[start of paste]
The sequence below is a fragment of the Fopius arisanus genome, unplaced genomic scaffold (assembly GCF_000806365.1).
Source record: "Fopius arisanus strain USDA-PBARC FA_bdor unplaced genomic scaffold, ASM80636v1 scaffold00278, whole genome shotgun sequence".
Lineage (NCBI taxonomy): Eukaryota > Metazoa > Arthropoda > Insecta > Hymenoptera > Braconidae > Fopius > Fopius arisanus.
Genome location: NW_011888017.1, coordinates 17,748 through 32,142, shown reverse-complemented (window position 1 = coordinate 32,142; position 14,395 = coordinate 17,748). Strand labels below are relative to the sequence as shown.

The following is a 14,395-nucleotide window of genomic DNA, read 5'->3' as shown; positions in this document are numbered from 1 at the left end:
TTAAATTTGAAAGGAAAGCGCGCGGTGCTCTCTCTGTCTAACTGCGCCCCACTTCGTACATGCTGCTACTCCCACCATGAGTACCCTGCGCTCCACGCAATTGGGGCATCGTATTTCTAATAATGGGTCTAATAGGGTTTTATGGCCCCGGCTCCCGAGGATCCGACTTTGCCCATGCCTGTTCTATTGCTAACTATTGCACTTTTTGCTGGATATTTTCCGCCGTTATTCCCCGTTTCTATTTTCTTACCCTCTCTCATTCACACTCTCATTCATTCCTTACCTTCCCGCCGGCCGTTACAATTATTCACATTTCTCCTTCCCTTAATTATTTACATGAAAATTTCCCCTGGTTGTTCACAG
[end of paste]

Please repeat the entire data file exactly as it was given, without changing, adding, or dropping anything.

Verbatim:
The sequence below is a fragment of the Fopius arisanus genome, unplaced genomic scaffold (assembly GCF_000806365.1).
Source record: "Fopius arisanus strain USDA-PBARC FA_bdor unplaced genomic scaffold, ASM80636v1 scaffold00278, whole genome shotgun sequence".
Lineage (NCBI taxonomy): Eukaryota > Metazoa > Arthropoda > Insecta > Hymenoptera > Braconidae > Fopius > Fopius arisanus.
Genome location: NW_011888017.1, coordinates 17,748 through 32,142, shown reverse-complemented (window position 1 = coordinate 32,142; position 14,395 = coordinate 17,748). Strand labels below are relative to the sequence as shown.

The following is a 14,395-nucleotide window of genomic DNA, read 5'->3' as shown; positions in this document are numbered from 1 at the left end:
TTAAATTTGAAAGGAAAGCGCGCGGTGCTCTCTCTGTCTAACTGCGCCCCACTTCGTACATGCTGCTACTCCCACCATGAGTACCCTGCGCTCCACGCAATTGGGGCATCGTATTTCTAATAATGGGTCTAATAGGGTTTTATGGCCCCGGCTCCCGAGGATCCGACTTTGCCCATGCCTGTTCTATTGCTAACTATTGCACTTTTTGCTGGATATTTTCCGCCGTTATTCCCCGTTTCTATTTTCTTACCCTCTCTCATTCACACTCTCATTCATTCCTTACCTTCCCGCCGGCCGTTACAATTATTCACATTTCTCCTTCCCTTAATTATTTACATGAAAATTTCCCCTGGTTGTTCACAG